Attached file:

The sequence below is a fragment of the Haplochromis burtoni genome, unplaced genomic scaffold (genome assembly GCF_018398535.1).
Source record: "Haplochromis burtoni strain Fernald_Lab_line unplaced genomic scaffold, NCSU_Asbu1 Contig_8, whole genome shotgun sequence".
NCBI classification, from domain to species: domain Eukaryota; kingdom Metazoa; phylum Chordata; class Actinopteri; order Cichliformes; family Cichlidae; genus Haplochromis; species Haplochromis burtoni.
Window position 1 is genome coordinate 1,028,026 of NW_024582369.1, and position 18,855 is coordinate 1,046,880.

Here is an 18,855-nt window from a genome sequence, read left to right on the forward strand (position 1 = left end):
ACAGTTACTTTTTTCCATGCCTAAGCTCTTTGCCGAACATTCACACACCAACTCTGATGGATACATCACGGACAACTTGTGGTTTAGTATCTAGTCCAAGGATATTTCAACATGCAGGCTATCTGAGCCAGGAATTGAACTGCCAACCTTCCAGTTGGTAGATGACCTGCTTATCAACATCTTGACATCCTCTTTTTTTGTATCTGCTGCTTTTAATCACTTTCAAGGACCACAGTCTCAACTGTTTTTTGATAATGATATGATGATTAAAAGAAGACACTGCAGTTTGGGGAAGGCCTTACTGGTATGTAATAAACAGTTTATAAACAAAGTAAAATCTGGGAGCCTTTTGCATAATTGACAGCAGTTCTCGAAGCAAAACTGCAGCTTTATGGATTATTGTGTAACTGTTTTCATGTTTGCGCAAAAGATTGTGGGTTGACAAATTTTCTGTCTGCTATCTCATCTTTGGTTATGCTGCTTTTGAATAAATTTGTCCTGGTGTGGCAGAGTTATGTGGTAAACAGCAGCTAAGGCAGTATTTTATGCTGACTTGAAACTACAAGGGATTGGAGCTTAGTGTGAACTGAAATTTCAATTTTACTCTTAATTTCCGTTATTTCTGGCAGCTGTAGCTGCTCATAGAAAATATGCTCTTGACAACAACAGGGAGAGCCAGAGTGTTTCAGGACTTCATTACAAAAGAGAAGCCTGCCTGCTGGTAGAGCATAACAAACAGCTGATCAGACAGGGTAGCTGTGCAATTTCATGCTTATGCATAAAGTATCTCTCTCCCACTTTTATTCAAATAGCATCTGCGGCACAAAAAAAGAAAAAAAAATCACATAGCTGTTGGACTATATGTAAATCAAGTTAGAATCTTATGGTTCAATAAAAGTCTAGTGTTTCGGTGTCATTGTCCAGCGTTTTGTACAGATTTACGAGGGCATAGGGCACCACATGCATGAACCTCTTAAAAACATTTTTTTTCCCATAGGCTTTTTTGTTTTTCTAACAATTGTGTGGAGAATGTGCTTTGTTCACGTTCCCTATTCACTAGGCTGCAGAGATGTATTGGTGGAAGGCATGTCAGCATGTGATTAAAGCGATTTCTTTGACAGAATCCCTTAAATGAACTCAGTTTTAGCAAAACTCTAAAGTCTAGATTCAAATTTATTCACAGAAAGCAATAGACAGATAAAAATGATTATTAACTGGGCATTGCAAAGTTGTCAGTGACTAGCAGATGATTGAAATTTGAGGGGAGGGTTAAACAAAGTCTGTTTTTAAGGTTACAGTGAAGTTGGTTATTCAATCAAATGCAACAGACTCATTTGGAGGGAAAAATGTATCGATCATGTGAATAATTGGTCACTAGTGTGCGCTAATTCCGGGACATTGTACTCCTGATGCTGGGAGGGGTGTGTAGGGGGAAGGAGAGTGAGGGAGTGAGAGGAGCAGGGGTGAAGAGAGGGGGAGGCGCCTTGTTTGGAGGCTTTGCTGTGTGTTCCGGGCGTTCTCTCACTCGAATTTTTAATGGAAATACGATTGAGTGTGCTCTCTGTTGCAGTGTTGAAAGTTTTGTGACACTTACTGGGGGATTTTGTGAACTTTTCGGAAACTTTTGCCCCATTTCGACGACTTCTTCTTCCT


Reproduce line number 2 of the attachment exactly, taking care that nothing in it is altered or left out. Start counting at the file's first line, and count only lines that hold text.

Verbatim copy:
Source record: "Haplochromis burtoni strain Fernald_Lab_line unplaced genomic scaffold, NCSU_Asbu1 Contig_8, whole genome shotgun sequence".